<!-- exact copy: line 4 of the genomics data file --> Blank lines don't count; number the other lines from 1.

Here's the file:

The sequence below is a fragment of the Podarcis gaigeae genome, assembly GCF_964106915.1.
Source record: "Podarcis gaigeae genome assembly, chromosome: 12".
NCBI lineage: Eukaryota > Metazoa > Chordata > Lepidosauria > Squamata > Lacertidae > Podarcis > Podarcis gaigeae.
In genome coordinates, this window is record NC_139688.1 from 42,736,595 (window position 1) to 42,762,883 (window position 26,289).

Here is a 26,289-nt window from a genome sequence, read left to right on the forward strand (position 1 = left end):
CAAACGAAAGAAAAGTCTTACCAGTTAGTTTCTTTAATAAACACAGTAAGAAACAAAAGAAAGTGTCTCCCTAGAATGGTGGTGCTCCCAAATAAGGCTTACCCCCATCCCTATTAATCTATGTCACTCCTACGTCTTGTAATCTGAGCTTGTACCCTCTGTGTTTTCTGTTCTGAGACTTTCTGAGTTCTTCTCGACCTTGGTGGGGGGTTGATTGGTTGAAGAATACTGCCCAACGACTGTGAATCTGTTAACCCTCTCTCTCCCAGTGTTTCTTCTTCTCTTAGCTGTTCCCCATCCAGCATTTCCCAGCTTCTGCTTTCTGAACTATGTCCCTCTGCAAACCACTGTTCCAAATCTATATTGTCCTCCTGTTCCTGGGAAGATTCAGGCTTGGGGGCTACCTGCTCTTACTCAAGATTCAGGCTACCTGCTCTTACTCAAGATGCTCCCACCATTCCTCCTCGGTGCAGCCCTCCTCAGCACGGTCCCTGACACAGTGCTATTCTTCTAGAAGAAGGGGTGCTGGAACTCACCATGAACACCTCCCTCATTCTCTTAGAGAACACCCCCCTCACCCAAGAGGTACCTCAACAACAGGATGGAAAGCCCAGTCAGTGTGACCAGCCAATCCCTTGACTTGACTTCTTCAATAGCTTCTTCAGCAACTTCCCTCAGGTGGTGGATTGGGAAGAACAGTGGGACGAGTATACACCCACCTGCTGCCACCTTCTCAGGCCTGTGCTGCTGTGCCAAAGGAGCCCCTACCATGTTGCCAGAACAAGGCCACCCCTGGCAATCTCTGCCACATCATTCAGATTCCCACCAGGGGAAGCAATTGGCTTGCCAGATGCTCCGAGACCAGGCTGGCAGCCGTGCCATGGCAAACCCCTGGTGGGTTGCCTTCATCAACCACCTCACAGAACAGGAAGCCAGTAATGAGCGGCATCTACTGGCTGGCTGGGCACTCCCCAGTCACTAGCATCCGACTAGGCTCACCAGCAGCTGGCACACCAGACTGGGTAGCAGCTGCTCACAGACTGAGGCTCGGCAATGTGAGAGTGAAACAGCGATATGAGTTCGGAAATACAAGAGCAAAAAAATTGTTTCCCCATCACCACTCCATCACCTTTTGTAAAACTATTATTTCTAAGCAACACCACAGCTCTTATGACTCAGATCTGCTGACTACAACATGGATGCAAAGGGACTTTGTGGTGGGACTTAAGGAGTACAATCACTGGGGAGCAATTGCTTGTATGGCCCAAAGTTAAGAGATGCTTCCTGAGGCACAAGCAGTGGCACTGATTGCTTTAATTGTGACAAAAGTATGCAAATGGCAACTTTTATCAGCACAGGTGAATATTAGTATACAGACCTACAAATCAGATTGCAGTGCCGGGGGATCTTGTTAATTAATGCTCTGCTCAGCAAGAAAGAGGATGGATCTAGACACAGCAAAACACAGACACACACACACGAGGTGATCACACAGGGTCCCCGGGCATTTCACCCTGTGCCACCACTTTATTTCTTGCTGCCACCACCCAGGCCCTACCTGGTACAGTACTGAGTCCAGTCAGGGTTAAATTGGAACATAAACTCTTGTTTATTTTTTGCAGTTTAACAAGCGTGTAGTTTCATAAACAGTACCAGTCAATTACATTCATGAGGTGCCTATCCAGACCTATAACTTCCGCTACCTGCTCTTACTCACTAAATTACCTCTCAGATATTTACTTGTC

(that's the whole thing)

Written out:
In genome coordinates, this window is record NC_139688.1 from 42,736,595 (window position 1) to 42,762,883 (window position 26,289).